- Changes in the quality of life assessed by the World Health Organisation Quality of Life-BREF Questionnaire (WHOQOL-BREF; The WHOQOL Group, 1998) [ Time Frame: Change in levels of quality of life from baseline through study completion (approximately 2 months) and at 6 and 12 months post completion. Data will be reported for study completion (approximately 2 months), 6 months and 12 months ]The WHOQOL assesses an individual's quality of life (QoL). The instrument is a self-report 26-item inventory of generic QoL and is divided into four subscales: physical health, mental health, social relationships, and social environment. Higher scores indicate better QoL. WHOQOL-BREF has been previously translated and validated in Greek (Ginieri-Coccossis, Triantafillou, Tomaras, Soldatos, Mavreas, & Christodoulou, 2012) with satisfactory internal consistency between the domains ranging from (Cronbach's α=.66 - .80) and overall QoL (α= .87) and seems to function well for assessing QoL in clinical and general populations.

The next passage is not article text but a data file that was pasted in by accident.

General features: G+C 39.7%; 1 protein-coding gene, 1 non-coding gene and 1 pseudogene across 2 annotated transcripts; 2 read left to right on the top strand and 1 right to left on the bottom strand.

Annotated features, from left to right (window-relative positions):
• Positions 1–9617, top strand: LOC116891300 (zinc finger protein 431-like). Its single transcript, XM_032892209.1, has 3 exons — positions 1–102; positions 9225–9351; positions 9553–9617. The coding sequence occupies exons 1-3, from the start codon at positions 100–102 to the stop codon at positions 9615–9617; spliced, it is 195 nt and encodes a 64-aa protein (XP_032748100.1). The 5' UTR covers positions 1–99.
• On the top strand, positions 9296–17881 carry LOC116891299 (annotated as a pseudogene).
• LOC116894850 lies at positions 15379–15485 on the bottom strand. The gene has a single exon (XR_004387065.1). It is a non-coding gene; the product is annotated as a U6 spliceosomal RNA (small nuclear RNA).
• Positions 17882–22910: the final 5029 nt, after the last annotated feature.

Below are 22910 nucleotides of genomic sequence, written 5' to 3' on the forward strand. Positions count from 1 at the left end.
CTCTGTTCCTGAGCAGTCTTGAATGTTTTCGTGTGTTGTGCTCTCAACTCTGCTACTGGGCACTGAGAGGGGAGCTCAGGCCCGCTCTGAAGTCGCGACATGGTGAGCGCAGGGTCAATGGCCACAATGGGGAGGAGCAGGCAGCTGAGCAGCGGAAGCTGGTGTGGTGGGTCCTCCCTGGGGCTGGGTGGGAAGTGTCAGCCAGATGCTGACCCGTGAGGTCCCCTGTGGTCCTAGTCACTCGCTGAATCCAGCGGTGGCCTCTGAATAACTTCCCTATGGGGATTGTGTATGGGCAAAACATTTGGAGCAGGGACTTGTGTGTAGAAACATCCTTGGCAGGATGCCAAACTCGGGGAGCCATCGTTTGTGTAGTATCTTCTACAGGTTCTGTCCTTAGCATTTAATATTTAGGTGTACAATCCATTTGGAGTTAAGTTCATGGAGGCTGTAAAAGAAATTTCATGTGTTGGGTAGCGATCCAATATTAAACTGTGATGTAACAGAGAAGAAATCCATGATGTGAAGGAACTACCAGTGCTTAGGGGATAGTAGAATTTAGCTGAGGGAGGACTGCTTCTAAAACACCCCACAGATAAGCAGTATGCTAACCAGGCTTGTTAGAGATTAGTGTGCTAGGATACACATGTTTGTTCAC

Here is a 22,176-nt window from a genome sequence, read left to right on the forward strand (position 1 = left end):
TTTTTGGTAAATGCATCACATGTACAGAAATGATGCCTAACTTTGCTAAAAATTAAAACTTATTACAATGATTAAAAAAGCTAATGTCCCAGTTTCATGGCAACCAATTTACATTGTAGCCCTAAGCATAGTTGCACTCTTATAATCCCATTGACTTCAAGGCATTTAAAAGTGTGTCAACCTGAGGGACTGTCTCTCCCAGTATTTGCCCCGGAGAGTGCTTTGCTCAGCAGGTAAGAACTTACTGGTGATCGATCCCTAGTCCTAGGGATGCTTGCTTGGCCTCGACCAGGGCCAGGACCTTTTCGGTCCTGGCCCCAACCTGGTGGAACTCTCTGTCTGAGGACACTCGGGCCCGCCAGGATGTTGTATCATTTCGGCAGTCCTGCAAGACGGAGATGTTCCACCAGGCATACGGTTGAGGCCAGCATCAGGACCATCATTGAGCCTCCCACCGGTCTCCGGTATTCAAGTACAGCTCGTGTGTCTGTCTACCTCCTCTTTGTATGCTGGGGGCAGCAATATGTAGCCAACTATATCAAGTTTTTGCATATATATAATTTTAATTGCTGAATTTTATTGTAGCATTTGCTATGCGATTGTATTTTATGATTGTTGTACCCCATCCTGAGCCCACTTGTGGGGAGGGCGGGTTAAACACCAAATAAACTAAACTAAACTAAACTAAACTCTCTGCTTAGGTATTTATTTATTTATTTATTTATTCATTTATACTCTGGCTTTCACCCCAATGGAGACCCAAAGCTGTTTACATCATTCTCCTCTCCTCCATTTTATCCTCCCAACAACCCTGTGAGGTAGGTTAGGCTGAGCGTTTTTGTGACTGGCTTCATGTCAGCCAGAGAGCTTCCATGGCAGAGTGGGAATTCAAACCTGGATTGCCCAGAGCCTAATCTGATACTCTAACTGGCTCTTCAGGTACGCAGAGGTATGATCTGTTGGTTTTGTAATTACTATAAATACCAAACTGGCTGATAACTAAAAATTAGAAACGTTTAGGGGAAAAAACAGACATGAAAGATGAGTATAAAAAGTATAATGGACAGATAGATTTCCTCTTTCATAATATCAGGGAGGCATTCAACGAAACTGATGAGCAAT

- Changes in the levels of psychological distress assessed by the Hospital Anxiety and Depression Scale (HADS; Zigmond & Snaith, 1983) [ Time Frame: Change in levels of depression and anxiety symptoms from baseline through study completion (approximately 2 months) and at 6 and 12 months post completion. Data will be reported for study completion (approximately 2 months), 6 months and 12 months ]HADS is a 14-item questionnaire assessing levels of depression and anxiety symptomatology, considered unbiased by coexisting medical conditions (Snaith, 1987). Each subscale consists of 7 items rated on a 4-point scale (0-3). Higher scores indicate greater anxiety and depression. The Greek version presents with high internal consistency (α=.88) and validity (Michopoulos, et al., 2008).